1. The High Street offers delightful opportunities for browsing.
Clothes boutiques, antiques and arts, an independent book shop and cinema plus a huge variety of culinary temptation, from the rightly-renowned fish and chips, to fine bistro dining, pizzas and, of course, seaside ice cream!
Be sure to pay a visit to O&C Butcher - the 130 year old clothes store has all you will need to kit yourself out for a weekend on the coast, selling brands including Barbour, Gant, Oui, Massai, Sebago and Gabor. Your pooch can even be treated to a new coat too!
2. Follow in Benjamin Britten’s footsteps and visit The Red House.
Suffolk’s iconic composer and his partner once lived and worked here. The Red House is now the home of the Britten-Pears Foundation, where you can discover where the musical magic took place. The Studio where Britten composed is open to visitors all year-round, as is the Gallery, the historic Library and the Gardens. The site is open annually from March to October with special events programmed in November to December.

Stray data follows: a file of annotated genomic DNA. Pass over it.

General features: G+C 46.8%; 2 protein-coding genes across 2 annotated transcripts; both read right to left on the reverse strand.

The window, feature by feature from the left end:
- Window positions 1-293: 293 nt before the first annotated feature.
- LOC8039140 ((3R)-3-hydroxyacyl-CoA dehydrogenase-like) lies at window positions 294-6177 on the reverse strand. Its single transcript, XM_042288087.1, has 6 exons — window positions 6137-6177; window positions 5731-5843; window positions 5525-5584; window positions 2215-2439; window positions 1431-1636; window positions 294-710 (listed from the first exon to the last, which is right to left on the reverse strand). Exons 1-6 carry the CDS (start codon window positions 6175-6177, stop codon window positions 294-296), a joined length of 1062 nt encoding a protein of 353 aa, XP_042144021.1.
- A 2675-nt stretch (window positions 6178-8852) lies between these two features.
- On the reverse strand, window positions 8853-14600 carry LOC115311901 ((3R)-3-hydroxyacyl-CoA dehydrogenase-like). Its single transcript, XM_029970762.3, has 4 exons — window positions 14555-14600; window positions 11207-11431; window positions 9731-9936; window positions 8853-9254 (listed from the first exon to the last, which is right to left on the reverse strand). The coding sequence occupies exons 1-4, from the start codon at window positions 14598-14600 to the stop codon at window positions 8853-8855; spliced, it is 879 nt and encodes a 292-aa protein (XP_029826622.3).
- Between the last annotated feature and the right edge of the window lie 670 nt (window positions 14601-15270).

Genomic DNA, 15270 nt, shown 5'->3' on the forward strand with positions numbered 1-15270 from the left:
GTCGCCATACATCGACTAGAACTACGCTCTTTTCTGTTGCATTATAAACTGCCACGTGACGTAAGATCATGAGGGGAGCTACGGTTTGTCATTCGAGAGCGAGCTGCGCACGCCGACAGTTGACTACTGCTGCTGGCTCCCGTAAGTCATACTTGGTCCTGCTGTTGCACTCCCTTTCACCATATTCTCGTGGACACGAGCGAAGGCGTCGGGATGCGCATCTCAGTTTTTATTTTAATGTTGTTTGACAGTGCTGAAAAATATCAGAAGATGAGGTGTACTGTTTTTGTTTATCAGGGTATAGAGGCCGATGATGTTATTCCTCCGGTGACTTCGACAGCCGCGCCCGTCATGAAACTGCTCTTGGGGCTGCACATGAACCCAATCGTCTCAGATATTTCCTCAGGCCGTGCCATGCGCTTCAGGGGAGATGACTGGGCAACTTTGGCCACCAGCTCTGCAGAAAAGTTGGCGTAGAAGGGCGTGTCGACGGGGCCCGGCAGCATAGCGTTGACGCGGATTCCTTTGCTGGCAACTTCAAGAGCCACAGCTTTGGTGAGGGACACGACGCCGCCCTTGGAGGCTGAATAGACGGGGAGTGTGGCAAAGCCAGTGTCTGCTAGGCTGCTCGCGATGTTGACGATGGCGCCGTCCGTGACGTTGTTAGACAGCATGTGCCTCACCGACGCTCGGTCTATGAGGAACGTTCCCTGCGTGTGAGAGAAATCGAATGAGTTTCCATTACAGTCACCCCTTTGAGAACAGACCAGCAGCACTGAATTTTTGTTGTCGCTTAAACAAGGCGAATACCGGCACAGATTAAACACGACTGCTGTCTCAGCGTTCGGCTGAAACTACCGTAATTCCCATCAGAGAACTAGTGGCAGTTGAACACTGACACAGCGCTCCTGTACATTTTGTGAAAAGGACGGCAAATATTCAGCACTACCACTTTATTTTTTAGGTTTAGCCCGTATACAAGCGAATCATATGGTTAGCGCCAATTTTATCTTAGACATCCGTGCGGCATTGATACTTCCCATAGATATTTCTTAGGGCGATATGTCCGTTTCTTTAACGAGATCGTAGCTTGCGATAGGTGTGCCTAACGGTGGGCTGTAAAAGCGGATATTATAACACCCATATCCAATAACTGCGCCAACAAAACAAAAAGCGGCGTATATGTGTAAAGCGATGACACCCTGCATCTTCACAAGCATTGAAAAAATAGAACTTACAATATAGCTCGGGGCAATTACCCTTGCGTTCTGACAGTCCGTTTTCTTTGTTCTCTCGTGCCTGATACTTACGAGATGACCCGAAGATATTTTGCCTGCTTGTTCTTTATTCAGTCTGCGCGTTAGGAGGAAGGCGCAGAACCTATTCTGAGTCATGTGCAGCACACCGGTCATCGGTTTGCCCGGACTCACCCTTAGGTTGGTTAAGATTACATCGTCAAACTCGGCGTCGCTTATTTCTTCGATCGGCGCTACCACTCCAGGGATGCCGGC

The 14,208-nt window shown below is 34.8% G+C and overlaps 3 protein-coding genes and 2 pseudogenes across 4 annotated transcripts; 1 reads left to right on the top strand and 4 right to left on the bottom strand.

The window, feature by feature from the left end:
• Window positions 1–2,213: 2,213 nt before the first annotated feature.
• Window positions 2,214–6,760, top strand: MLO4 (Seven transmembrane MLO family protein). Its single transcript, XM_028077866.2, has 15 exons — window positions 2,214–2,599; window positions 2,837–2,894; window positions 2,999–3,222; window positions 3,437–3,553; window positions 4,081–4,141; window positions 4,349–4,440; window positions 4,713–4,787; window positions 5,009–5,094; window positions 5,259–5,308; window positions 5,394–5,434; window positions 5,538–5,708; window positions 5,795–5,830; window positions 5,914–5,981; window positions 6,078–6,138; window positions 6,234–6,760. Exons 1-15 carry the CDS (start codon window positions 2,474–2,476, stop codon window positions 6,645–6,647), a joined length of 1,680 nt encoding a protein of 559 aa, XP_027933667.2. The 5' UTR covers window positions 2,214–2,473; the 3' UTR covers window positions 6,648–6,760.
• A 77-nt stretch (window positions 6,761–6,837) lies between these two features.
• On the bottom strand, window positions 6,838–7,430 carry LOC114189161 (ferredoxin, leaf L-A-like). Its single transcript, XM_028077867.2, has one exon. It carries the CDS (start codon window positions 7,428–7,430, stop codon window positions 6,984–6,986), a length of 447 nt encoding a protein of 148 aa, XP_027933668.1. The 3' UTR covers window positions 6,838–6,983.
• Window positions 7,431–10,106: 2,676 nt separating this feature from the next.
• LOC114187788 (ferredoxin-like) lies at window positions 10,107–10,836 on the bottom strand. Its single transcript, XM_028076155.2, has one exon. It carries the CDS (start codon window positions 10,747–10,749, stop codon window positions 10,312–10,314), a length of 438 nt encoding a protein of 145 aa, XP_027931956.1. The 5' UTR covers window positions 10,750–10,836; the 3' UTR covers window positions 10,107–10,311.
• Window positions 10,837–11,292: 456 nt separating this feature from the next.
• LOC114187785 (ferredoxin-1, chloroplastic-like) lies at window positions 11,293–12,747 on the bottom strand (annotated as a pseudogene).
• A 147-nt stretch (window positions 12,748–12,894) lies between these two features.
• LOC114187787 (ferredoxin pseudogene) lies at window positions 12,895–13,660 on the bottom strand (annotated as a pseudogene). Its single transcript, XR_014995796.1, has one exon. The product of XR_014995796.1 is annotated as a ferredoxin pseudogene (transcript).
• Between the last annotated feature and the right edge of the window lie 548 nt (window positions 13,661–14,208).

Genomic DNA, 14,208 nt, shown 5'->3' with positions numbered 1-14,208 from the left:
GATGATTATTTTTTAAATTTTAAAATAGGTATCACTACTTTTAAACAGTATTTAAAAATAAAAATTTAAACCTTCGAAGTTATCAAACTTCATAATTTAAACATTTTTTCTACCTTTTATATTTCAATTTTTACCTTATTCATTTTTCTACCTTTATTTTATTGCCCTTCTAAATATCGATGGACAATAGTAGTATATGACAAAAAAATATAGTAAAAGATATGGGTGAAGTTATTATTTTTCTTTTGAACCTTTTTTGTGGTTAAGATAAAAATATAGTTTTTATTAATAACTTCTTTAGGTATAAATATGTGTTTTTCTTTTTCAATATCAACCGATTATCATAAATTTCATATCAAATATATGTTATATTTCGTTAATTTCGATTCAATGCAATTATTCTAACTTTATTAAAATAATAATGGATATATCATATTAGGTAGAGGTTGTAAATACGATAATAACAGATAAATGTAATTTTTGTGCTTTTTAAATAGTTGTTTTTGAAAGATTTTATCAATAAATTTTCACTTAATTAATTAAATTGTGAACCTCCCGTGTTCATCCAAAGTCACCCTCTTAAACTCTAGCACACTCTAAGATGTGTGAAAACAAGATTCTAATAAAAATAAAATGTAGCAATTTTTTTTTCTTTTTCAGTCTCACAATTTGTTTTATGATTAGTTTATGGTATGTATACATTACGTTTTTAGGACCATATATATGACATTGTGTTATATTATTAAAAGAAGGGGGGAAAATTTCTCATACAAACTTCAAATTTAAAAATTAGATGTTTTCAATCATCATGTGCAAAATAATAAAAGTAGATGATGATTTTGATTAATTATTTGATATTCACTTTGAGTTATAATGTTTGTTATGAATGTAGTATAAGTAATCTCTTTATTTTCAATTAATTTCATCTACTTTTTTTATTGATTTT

3. Pay a visit to Aldeburgh’s historic Martello Tower.
These squat, 19th Century fortifications formed a defensive line along our coast to keep the invading Napoleonic armies at bay. Thankfully they never had to be put to the test.
4. Take in a film at the Aldeburgh Cinema.
Aldeburgh Cinema has been screening films continuously since 1919 when the auditorium was built onto the back of a 19th Century High Street store. Never a ‘posh picture palace’ the cinema has a glorious atmosphere - it breathes history - “A fantastic arthouse cinema!” (The Times 11 March 2015) . The auditorium retains a number of original features, including a number of beautiful art deco lights.
5. Visit the Scallop.
Wander North along the beach and visit the four-metre high 'Scallop' designed by celebrated Suffolk-born Maggi Hambling, made entirely of steel by Aldeburgh craftsmen Sam and Dennis Pegg. The sculpture is inscribed with the words “I hear those voices that will not be drowned” from Britten’s famous opera Grimes, are intended to be read against the magnificent Suffolk sky.